To set the record straight, the insomniac would like to point out a few errors in the following newspaper article:
- The house was not designated a heritage property at that time.
- The insomniac did not say Yipee. And if she had, it would have been spelled correctly. However, it seems more likely it was an unprintable expletive of excitement that was uttered.
- The relocation was not to 282-18th Avenue NW but rather 2821-8th Avenue NW.
- It was never said the house would be opened to the public at least one day per year. The exact wording in our letter stated, “We would also consider making future arrangements with the City to open the house to the public.”
However, once we started looking into that possibility and phrases such as Liability Insurance and Property Theft were mentioned on a pretty regular basis, we eventually dismissed the idea. Not that it prevents people from asking, even now, when the house is open to the public. Presumably so they can come in and
case the jointhave a good look around.
|Click to enlarge.|
Once the subsoil and slope stability reports were complete and the land given the go-ahead for development, the relocation of Riley Lodge was added to City Council's agenda for January 26, 1987. The ward alderman asked Council to table the decision until he had an opportunity to meet with and further discuss the relocation with Parkdale community residents, who were opposed to having the house moved to the 8th Avenue location. The insomniac attended the meeting with the community members and left in tears, convinced we would never obtain permission to relocate the house. The residents were not just opposed - they were hostile.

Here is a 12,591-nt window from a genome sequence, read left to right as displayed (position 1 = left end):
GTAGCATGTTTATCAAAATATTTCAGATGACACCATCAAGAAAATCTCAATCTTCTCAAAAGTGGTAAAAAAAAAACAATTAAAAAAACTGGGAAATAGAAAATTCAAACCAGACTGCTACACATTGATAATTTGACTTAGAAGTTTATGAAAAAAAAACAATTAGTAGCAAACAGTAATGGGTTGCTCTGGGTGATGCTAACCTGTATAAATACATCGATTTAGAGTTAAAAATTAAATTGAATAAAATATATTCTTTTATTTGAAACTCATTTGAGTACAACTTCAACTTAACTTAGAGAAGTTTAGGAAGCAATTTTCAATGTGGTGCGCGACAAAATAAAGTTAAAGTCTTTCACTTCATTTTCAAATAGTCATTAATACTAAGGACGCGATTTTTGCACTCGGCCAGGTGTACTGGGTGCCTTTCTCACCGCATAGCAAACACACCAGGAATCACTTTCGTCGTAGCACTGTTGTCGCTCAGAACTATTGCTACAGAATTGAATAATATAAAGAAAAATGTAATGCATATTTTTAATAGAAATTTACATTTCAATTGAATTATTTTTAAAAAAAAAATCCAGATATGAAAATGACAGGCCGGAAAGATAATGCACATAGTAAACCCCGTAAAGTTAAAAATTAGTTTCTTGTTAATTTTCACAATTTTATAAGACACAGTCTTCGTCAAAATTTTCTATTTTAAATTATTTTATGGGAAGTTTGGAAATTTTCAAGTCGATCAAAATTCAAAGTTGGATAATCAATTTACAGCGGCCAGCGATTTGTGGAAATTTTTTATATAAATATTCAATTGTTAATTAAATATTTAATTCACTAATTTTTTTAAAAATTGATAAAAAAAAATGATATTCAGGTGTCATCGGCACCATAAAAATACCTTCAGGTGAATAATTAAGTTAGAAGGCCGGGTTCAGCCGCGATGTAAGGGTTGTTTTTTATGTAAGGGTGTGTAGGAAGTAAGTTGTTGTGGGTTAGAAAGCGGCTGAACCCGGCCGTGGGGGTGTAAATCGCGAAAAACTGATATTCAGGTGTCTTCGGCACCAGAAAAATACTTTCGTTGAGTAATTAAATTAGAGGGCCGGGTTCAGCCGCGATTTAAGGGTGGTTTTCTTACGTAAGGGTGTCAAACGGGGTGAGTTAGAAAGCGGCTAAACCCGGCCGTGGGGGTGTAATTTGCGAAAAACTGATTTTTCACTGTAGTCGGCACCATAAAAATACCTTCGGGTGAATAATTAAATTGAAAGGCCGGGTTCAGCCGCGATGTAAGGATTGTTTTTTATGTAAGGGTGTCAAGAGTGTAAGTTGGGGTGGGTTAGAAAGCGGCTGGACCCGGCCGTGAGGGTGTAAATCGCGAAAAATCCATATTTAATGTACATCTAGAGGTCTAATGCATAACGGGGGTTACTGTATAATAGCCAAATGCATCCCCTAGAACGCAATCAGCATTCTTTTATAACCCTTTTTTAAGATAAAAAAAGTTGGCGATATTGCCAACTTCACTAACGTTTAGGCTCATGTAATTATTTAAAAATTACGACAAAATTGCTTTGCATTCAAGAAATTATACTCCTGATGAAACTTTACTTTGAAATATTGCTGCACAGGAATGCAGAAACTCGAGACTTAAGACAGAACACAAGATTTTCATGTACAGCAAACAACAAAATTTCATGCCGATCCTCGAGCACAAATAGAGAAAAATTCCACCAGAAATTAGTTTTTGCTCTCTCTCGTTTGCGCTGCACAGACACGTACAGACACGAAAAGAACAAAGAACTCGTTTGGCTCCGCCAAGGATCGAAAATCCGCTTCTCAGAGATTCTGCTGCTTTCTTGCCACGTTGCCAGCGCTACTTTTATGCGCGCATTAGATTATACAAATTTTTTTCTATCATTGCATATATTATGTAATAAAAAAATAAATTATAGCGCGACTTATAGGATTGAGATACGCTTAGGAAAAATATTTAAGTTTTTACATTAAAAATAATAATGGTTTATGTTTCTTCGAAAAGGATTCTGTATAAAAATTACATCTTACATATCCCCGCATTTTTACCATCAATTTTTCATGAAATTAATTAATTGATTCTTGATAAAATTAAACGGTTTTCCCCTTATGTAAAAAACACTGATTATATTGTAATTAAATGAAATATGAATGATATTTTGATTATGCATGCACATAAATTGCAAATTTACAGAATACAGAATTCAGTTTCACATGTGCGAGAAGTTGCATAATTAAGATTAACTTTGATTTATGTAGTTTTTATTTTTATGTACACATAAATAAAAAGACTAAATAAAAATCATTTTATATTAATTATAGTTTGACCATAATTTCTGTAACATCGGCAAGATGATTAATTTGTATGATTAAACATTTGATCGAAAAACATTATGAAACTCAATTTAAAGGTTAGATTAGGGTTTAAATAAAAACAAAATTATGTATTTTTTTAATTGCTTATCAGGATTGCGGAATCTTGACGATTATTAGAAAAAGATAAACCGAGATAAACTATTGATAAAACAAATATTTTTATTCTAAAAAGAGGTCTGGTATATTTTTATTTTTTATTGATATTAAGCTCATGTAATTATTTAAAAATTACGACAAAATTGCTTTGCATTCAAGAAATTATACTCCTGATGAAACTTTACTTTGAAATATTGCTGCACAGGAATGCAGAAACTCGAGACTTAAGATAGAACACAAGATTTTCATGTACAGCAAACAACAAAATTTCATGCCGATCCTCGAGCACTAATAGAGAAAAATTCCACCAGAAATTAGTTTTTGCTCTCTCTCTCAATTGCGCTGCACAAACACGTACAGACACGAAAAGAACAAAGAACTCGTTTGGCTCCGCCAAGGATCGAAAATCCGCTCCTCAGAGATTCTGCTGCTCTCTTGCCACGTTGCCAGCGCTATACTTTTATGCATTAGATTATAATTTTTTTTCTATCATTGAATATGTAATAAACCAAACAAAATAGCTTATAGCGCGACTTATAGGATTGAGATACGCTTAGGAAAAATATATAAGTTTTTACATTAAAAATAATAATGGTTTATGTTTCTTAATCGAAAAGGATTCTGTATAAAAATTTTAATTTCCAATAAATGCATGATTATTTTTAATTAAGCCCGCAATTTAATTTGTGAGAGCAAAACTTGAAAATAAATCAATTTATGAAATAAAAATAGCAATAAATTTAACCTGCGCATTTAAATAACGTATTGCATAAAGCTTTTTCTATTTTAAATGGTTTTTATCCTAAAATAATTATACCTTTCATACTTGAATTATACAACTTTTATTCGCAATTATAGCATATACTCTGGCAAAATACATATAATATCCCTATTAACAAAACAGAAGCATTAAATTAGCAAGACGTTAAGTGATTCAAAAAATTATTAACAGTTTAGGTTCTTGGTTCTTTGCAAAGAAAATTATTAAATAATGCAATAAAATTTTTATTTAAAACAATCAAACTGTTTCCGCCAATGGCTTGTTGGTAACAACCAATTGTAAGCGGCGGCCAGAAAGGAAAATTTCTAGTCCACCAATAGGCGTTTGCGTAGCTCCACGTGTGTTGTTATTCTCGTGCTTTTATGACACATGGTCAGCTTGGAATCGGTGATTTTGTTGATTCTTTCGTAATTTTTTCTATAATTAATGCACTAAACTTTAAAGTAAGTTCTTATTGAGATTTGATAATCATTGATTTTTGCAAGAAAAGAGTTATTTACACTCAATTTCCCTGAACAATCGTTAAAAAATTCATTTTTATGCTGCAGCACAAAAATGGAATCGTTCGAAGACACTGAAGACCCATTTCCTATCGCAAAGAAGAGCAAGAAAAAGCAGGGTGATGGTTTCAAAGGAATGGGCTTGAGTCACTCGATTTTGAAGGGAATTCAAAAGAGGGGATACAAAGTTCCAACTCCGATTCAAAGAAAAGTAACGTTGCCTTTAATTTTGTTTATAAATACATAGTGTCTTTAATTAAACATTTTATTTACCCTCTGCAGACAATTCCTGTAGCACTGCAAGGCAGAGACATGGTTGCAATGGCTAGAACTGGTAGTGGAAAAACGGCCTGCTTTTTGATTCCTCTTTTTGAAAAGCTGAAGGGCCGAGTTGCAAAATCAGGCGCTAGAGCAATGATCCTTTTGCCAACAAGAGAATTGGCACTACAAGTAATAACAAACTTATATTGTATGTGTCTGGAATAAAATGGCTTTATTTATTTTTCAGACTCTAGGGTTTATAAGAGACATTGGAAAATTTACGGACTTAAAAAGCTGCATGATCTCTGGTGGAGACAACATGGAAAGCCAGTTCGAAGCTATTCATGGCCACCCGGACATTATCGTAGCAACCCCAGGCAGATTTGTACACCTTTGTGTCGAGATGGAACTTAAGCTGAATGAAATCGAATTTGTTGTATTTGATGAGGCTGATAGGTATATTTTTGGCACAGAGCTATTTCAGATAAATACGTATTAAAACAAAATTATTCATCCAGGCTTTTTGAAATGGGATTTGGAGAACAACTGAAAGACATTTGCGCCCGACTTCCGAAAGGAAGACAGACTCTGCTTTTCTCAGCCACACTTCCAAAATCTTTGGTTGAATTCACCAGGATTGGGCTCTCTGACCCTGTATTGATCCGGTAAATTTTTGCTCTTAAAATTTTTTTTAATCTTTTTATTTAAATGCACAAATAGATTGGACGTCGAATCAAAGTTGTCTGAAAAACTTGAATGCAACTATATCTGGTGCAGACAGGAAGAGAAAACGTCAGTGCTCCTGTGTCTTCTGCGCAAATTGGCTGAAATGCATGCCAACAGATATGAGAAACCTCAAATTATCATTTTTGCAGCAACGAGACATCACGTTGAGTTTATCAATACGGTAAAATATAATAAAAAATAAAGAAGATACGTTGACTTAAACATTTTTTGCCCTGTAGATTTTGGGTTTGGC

The relocation was again added to Council's agenda for February 16th, and again it was tabled. On March 2nd, another meeting was held with the Parkdale residents, who presented their case against the relocation while the insomniac presented ours. The matter was approved by Council that afternoon, by a close vote of 8 to 6. On March 5th, we picked up the house key from Mr. Coulson. Finally, after months of uncertainty, she was ours.
|Click to enlarge.|
The following pictures were taken on January 1, 1987. From the insomniac's notes of that day: “Photographed interior and exterior of house. Front door wide open - house broken into and a pickaxe left lying in the library. I brought it home!”
|Pretty sure we still have that pickaxe around somewhere.|
Probably out in the sea can ...
As you can tell, the insomniac's photography skills haven't improved all that much over the years. If memory serves (and it probably doesn't) it was a bottom-of-the-line Yashica that produced these outstanding photos. Still, it did manage to capture the desolate look of the place, didn't it?
Next, the months of preparation to ready the house for the big move ...
Postscript: The insomniac would like to thank both Mr. Coulson and Mr. Anderson of the City of Calgary Land Department. If not for your efforts on our behalf, it's likely Riley Lodge would have become just one more historic building destined for the landfill, in a city renowned for bulldozing its history rather than preserving it ...